Hiked with Rich, Rich and Joan.  Jay Peak and Big Jay are on the New England Hundred Highest list (a list I am working on) and the farthest drive of any non-Maine peaks on the list (213 miles, a three hour drive from southern NH).  Canada is just a few miles away and our cell carrier charged us international rates for data while at Jay Peak. We had to call to get the charges taken off our bill.
 
An event for work brought me up to northern NH and I'd convinced Rich to come with me so we could drive over to Jay, VT afterwards to hike "the Jays."  From Gorham, it was still a two hour drive.
 
We stayed at the Stateside Hotel at Jay Peak Resort ($109, a good value and as close as you can get to the trailhead). It rained overnight and we awoke to socked-in conditions and temps in the 30s.
   
Rich and Joan met us at the hotel and we headed up to Jay Pass.  There's plenty of parking.  I put on my winter gaiters; Rich used his ankle gaiters.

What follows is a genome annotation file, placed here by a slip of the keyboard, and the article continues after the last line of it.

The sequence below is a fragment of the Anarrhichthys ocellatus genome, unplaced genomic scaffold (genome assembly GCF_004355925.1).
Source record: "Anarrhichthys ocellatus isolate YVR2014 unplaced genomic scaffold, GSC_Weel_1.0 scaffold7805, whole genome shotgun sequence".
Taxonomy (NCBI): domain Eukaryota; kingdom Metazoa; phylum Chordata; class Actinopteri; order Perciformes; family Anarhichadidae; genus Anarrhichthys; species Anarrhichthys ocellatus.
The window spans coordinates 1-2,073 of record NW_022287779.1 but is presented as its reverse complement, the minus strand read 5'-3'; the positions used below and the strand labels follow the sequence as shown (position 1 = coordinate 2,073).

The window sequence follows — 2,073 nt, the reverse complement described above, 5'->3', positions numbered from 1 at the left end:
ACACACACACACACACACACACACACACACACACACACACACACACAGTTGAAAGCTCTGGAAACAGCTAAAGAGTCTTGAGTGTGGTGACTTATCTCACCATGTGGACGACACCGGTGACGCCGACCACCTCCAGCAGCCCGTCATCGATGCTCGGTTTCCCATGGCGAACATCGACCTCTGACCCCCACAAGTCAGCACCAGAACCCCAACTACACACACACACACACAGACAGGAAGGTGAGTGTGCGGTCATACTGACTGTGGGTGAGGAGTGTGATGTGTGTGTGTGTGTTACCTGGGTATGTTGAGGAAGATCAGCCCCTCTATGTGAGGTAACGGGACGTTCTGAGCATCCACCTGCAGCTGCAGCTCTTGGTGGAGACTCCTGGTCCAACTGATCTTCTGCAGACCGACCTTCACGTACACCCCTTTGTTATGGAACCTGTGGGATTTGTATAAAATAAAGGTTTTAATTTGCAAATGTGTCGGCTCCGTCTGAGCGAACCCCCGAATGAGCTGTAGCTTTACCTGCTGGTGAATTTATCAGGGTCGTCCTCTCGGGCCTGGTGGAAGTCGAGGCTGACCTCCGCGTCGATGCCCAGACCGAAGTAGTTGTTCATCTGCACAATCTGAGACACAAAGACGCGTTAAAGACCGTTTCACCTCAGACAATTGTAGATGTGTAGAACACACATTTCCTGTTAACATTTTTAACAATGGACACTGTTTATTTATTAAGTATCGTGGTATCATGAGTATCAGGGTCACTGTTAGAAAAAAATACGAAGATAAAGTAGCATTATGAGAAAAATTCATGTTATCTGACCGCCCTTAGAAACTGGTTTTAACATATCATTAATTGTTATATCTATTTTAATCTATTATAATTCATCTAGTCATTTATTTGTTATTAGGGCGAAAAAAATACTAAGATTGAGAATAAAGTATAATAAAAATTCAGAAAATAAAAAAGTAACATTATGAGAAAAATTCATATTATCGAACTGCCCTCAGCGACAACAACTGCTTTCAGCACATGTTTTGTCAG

Donning rain jackets and gaiters

Kinda hard to see in September.
 
The trail crosses at the parking lot and it took a double take to find where northbound heads into the woods. It's directly across the street but a bit subtle.  The Long trail is very well blazed (particularly helpful when we were at the summit of Jay Peak trying to figure out where the trail continued off the ski runs).
 
This shelter is by the road and "not for overnight use."  So...what's it for?

We signed the hiker register and headed up the trail. Immediately off to the left is a blue blazed trail - Jay Camp.  It's a cute little cabin by the photos I've seen; we didn't visit it (an opportunity missed!).

Mellow with good footing (misty and wet here).